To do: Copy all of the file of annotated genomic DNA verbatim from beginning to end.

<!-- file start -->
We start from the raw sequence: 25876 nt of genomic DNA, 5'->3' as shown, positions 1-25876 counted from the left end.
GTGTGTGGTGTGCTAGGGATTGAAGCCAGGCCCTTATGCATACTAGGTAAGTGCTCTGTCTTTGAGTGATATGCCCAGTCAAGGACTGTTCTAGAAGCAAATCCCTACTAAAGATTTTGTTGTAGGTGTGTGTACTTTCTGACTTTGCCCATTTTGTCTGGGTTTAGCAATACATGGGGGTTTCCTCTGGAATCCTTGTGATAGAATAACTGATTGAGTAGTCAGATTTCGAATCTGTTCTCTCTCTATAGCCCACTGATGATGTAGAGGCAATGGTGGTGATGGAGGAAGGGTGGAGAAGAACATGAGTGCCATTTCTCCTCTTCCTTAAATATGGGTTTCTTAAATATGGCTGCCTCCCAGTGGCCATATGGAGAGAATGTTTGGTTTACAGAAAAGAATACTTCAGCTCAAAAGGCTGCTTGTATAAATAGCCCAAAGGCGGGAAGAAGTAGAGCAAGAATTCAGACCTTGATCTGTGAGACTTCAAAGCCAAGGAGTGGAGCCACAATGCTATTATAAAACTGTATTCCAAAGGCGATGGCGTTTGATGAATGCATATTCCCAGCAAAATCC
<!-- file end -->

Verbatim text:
We start from the raw sequence: 25876 nt of genomic DNA, 5'->3' as shown, positions 1-25876 counted from the left end.
GTGTGTGGTGTGCTAGGGATTGAAGCCAGGCCCTTATGCATACTAGGTAAGTGCTCTGTCTTTGAGTGATATGCCCAGTCAAGGACTGTTCTAGAAGCAAATCCCTACTAAAGATTTTGTTGTAGGTGTGTGTACTTTCTGACTTTGCCCATTTTGTCTGGGTTTAGCAATACATGGGGGTTTCCTCTGGAATCCTTGTGATAGAATAACTGATTGAGTAGTCAGATTTCGAATCTGTTCTCTCTCTATAGCCCACTGATGATGTAGAGGCAATGGTGGTGATGGAGGAAGGGTGGAGAAGAACATGAGTGCCATTTCTCCTCTTCCTTAAATATGGGTTTCTTAAATATGGCTGCCTCCCAGTGGCCATATGGAGAGAATGTTTGGTTTACAGAAAAGAATACTTCAGCTCAAAAGGCTGCTTGTATAAATAGCCCAAAGGCGGGAAGAAGTAGAGCAAGAATTCAGACCTTGATCTGTGAGACTTCAAAGCCAAGGAGTGGAGCCACAATGCTATTATAAAACTGTATTCCAAAGGCGATGGCGTTTGATGAATGCATATTCCCAGCAAAATCC